H. G. Wells is best known for his science fiction, but some of his greatest works were in other genres. The Passionate Friends is a love story. It also is a story about dreams, despair, jealousy,... More > sex, the struggle against social convention, the future of civilization, and much much more. It is written by a father to his son, "not indeed to the child you are now, but to the man you are going to be." He writes it so that one day, perhaps when he is dead, his grown son can read it and rediscover him as a friend and equal. In the process, he tries to make sense of a lifetime's experiences and distill some kind of wisdom from them. It is quite simply a beautiful book, both inspiring and heartbreaking. (Summary by Peter Eastman)< Less
The protagonist of The Wife of Sir Isaac Harman is Lady Harman, née Ellen Sawbridge. The moral, emotional, and intellectual conflicts that this tall, sensitive, graceful woman confronts arise... More > in the context of a loveless marriage with Sir Isaac Harman, a self-made man who has grown rich as the proprietor of International Bread and Cake Stores and Staminal Bread. Sir Isaac meets his future wife when she is only seventeen and still a student in a boardinghouse in Wimbeldon; she marries him largely out of pity. But the marriage is not a happy one, despite great wealth and the birth of four children. Sir Isaac is inherently domineering, and in an age of Suffragettes he encounters a desire for greater freedom in his wife.< Less
The New Machiavelli is a 1911 novel by H. G. Wells that was serialized in The English Review in 1910. Because its plot notoriously derived from Wells's affair with Amber Reeves and satirized Beatrice... More > and Sidney Webb, it was "the literary scandal of its day."
A successful author and Liberal MP with a loving and benevolent wife, Richard Remington appears to be a man to envy. But underneath his superficial contentment, he is far from happy with either his marriage or the politics of his party. The New Machiavelli describes the disarray into which his life is thrown when he meets the young and beautiful Isabel Rivers and becomes tormented by desire.< Less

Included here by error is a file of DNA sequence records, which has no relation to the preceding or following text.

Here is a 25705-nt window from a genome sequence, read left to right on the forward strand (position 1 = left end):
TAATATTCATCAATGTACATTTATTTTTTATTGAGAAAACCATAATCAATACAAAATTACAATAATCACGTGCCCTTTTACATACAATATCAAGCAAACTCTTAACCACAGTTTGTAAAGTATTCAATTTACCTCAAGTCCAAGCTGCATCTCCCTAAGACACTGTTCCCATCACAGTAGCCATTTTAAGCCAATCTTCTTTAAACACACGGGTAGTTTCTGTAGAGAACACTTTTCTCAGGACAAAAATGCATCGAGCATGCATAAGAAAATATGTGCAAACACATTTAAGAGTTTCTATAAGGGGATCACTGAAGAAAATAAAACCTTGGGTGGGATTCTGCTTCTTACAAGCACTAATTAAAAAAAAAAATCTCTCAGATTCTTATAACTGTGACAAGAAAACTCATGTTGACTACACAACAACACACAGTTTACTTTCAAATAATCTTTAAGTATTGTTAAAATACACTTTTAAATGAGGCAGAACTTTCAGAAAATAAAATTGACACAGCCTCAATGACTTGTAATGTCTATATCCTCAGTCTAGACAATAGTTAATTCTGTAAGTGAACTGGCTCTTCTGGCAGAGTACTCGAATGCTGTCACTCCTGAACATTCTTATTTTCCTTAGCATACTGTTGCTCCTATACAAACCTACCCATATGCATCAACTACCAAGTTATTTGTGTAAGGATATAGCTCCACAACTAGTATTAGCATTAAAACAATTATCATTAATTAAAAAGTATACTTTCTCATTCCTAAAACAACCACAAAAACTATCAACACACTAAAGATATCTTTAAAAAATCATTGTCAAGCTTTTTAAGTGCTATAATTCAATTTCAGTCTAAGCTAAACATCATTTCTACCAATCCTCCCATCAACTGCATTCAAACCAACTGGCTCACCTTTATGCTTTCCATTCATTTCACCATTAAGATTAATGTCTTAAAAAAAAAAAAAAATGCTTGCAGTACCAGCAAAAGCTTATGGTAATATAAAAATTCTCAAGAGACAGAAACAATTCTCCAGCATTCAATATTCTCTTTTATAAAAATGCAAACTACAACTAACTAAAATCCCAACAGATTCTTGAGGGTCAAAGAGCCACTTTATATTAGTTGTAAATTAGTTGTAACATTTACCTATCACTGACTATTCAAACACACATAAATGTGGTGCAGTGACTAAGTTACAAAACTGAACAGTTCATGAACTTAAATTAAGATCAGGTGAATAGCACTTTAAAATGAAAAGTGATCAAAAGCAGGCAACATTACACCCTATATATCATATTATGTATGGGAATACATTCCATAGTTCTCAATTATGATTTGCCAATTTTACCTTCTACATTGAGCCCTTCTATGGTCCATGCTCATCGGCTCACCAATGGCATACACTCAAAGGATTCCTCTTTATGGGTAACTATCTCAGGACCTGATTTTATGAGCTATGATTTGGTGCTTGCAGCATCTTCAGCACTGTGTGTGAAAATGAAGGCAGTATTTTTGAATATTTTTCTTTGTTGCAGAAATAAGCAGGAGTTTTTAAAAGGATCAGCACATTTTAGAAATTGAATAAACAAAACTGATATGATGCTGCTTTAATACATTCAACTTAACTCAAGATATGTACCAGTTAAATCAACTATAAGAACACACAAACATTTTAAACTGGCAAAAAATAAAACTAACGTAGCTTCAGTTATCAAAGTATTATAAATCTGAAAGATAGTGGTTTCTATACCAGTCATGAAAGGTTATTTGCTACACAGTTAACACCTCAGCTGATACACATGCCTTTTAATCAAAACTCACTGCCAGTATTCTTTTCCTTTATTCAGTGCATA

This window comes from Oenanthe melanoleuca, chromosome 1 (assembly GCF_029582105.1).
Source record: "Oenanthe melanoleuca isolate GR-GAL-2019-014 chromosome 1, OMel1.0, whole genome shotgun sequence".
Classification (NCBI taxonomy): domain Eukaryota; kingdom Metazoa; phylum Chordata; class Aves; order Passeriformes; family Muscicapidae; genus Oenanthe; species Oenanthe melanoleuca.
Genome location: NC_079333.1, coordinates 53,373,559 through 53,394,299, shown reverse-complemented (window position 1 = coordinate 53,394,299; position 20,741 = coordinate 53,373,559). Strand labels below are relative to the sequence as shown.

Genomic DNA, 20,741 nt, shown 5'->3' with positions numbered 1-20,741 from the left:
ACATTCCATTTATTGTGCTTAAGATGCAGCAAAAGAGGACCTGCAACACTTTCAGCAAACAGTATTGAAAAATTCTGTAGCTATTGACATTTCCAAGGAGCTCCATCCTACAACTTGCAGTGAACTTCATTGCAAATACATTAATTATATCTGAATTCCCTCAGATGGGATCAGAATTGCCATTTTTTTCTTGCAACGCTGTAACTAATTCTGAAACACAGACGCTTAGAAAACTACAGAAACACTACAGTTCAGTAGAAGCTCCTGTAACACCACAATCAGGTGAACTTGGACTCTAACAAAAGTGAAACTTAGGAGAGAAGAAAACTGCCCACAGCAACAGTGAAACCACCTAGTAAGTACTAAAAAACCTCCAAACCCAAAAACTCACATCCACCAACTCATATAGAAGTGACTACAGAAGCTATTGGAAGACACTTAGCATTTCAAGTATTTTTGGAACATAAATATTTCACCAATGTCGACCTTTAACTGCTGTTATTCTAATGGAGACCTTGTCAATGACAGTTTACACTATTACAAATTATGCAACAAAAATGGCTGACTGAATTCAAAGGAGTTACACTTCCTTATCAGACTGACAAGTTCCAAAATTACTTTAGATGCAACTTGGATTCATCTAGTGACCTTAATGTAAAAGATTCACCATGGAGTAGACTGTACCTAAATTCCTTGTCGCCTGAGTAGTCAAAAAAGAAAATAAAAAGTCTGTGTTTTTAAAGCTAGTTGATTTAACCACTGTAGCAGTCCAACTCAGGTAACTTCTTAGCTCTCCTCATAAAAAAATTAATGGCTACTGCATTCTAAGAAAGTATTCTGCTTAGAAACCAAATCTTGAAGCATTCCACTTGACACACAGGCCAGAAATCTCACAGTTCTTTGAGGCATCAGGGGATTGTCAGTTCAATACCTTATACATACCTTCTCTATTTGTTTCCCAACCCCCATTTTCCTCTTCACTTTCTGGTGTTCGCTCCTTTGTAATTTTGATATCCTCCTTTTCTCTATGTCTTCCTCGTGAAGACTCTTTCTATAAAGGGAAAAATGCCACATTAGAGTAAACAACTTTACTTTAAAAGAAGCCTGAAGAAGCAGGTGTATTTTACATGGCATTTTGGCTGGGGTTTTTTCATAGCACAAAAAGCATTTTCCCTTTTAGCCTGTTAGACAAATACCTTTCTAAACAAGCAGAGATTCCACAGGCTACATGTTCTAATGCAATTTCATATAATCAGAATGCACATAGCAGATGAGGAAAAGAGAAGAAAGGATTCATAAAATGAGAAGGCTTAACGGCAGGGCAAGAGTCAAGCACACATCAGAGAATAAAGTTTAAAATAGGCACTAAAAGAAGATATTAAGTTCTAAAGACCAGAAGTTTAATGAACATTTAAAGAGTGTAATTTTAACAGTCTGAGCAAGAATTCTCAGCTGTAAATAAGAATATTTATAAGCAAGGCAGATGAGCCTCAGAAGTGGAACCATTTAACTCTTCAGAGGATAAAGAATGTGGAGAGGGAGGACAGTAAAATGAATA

A monoplane falling out of the sky on a hot afternoon can shatter the leisurely peace of a croquet game below. And an injured aviator like Geoffrey Trafford can quite disrupt the calm of a girl like... More > Marjorie Pope. All obstacles - her modern views, her socialism, her cool engagement to the worldly Mr Magnet - are swept away; and, as in every misguided fairy tale, 'the poor dears haven't the shadow of a doubt they will live happily ever after'.
Written when Wells himself was caught in the entanglements of home and sex, this funny, utterly engrossing novel, shows him grappling with a perennial question; how can a marriage survive, when conventions stifle, when men and women want different things, when passions fade? Ironically, the answer he came to led to his meeting with an enraged young reviewer, Rebecca West - a collision as devastating as the plane crash in the rectory garden.< Less
Boon is a 1915 work of literary satire by H. G. Wells. It purports, however, to be by the fictional character Reginald Bliss, and for some time after publication Wells denied authorship. Boon is best... More > known for its part in Wells's debate on the nature of literature with Henry James, who is caricatured in the book. But in Boon Wells also mocks himself, calling into question and ridiculing a notion he held dear—that of humanity's collective consciousness.< Less